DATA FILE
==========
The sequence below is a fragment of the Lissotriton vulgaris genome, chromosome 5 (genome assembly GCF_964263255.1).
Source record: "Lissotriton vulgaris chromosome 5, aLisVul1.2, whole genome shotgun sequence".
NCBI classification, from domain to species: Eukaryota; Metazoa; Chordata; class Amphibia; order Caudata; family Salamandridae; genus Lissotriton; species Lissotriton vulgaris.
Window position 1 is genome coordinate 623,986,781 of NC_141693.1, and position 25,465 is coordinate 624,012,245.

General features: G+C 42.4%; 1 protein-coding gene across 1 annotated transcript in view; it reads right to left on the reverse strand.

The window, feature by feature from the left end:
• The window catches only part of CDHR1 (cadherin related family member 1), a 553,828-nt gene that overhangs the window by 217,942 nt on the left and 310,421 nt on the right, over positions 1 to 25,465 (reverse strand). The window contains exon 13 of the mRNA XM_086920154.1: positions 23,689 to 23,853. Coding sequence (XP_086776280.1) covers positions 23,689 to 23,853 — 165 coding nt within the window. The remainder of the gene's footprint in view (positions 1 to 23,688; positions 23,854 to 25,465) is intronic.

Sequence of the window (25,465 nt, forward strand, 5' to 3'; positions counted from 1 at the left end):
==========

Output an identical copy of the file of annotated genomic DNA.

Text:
The sequence below is a fragment of the Lissotriton vulgaris genome, chromosome 5 (genome assembly GCF_964263255.1).
Source record: "Lissotriton vulgaris chromosome 5, aLisVul1.2, whole genome shotgun sequence".
NCBI classification, from domain to species: Eukaryota; Metazoa; Chordata; class Amphibia; order Caudata; family Salamandridae; genus Lissotriton; species Lissotriton vulgaris.
Window position 1 is genome coordinate 623,986,781 of NC_141693.1, and position 25,465 is coordinate 624,012,245.

General features: G+C 42.4%; 1 protein-coding gene across 1 annotated transcript in view; it reads right to left on the reverse strand.

The window, feature by feature from the left end:
• The window catches only part of CDHR1 (cadherin related family member 1), a 553,828-nt gene that overhangs the window by 217,942 nt on the left and 310,421 nt on the right, over positions 1 to 25,465 (reverse strand). The window contains exon 13 of the mRNA XM_086920154.1: positions 23,689 to 23,853. Coding sequence (XP_086776280.1) covers positions 23,689 to 23,853 — 165 coding nt within the window. The remainder of the gene's footprint in view (positions 1 to 23,688; positions 23,854 to 25,465) is intronic.

Sequence of the window (25,465 nt, forward strand, 5' to 3'; positions counted from 1 at the left end):